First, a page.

That's one of the early Zirffa clocks, with the large Supertex (now Microchip) driver chips. Your symptoms seems to say that the HV driver is no longer working well.
First thing I would do is get some alcohol and clean up the gunk around the pins of the tubes. These look like flux residue and flux has a habit of causing being or becoming conductive. It's a long shot, but you may find that the situation improves.
Check if anything (especially the large three legged device on the right gets hot. After that you might want to check the voltage across the large capacitor (10uF 400V). You will probably find that it is not reaching 170V but instead is getting stuck at between 120 to 150V or so.
Ian, thanks for your quick replay.
- I have cleaned around the pins - Didn't fix the problem.
- Nothing get hot.
- I have checked the voltage between the big capacitor and it starts from 160 V and slowly drop down to lower voltage 140, 130,120 and after minutes or so even to 90 V. Does it mean that the big capacitor is the cause of the issue ?
Well, the clean up was worth a try, but it really was a long shot.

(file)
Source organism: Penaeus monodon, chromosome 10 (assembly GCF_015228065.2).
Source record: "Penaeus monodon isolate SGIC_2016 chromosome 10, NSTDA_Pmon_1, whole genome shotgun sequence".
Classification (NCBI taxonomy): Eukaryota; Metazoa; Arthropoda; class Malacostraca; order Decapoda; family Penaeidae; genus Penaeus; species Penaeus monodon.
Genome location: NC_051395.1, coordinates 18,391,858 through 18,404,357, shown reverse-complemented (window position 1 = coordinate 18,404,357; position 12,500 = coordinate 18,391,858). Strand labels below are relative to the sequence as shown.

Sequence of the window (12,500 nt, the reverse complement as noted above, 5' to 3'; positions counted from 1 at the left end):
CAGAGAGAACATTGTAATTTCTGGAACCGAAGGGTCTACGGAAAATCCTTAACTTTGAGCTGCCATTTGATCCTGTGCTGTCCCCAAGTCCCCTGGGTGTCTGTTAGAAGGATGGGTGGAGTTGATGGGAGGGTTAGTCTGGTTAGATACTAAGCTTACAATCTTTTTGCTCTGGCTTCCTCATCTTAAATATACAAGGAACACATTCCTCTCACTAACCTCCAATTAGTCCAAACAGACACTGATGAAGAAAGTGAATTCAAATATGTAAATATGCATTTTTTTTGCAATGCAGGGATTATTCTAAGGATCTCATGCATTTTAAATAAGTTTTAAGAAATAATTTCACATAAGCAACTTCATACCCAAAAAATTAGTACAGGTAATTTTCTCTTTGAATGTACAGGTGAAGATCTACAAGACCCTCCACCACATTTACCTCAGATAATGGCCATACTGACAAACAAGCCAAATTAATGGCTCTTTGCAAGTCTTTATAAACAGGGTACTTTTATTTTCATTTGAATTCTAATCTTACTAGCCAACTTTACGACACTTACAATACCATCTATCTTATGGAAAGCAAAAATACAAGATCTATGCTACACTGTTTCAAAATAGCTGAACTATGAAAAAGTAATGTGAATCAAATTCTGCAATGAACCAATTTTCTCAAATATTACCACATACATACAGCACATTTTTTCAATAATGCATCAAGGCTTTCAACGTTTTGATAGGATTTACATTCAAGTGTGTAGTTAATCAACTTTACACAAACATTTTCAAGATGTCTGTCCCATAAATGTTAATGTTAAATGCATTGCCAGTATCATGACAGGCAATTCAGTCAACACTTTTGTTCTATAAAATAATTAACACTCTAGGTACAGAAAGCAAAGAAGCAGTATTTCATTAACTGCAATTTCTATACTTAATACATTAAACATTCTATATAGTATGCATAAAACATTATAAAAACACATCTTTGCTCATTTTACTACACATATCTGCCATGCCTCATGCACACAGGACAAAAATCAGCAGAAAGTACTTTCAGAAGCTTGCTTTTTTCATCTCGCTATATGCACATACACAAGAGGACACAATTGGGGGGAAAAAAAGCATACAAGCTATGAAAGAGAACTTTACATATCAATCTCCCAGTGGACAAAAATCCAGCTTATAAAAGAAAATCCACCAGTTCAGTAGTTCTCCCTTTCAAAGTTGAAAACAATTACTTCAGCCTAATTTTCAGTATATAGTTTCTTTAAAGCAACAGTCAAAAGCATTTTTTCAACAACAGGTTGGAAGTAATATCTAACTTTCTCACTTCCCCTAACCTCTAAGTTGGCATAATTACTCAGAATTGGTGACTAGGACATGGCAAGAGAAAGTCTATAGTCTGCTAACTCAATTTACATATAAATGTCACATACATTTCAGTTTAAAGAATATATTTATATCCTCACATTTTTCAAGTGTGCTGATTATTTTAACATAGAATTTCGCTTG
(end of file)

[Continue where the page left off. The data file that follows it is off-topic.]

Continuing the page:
It's a bit hard to put the blame on a single component at this stage. I would have expected something to get a bit warm. If it is the large cap which is leaking, you're putting a couple of Watts into it and something should get warm. If nothing at all is getting warm, then it may well be that the HV is not being generated in the first place.
If I recall correctly, this is a totally traditional MC34063 boost circuit, and the thing that would cause the boost to drop slowly like this is that the frequency is not stable, or the power is not arriving to the circuit properly.
If you have a scope I can help you look at what is going on. Otherwise we'll have to swap parts out and hope for the best.
The first place to start is pin3 on the 34063 and check that the frequency there is stable. My suspicion is that the frequency is drifting and we're no longer in the boost area.